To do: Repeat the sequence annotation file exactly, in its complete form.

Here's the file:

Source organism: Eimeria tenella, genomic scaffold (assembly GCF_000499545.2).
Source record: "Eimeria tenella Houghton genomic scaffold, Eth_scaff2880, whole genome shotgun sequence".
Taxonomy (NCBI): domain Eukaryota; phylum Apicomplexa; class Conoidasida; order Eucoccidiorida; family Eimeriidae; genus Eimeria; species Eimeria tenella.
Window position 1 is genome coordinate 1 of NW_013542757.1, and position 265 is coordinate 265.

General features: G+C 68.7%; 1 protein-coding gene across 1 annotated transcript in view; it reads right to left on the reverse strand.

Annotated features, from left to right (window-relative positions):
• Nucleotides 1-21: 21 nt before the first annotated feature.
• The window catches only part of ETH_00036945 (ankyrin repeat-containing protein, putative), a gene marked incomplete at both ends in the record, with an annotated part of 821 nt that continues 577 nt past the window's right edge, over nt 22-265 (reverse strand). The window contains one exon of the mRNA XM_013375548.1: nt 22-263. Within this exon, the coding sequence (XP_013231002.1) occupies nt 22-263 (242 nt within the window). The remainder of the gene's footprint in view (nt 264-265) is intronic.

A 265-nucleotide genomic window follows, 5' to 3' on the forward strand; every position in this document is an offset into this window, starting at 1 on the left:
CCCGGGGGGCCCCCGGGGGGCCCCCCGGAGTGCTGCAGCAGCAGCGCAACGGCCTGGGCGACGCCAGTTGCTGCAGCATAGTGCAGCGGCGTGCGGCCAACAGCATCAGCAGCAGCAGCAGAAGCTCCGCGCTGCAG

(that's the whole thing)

Source organism: Eimeria tenella, genomic scaffold (assembly GCF_000499545.2).
Source record: "Eimeria tenella Houghton genomic scaffold, Eth_scaff2880, whole genome shotgun sequence".
Taxonomy (NCBI): domain Eukaryota; phylum Apicomplexa; class Conoidasida; order Eucoccidiorida; family Eimeriidae; genus Eimeria; species Eimeria tenella.
Window position 1 is genome coordinate 1 of NW_013542757.1, and position 265 is coordinate 265.

General features: G+C 68.7%; 1 protein-coding gene across 1 annotated transcript in view; it reads right to left on the reverse strand.

Annotated features, from left to right (window-relative positions):
• Nucleotides 1-21: 21 nt before the first annotated feature.
• The window catches only part of ETH_00036945 (ankyrin repeat-containing protein, putative), a gene marked incomplete at both ends in the record, with an annotated part of 821 nt that continues 577 nt past the window's right edge, over nt 22-265 (reverse strand). The window contains one exon of the mRNA XM_013375548.1: nt 22-263. Within this exon, the coding sequence (XP_013231002.1) occupies nt 22-263 (242 nt within the window). The remainder of the gene's footprint in view (nt 264-265) is intronic.

A 265-nucleotide genomic window follows, 5' to 3' on the forward strand; every position in this document is an offset into this window, starting at 1 on the left:
CCCGGGGGGCCCCCGGGGGGCCCCCCGGAGTGCTGCAGCAGCAGCGCAACGGCCTGGGCGACGCCAGTTGCTGCAGCATAGTGCAGCGGCGTGCGGCCAACAGCATCAGCAGCAGCAGCAGAAGCTCCGCGCTGCAG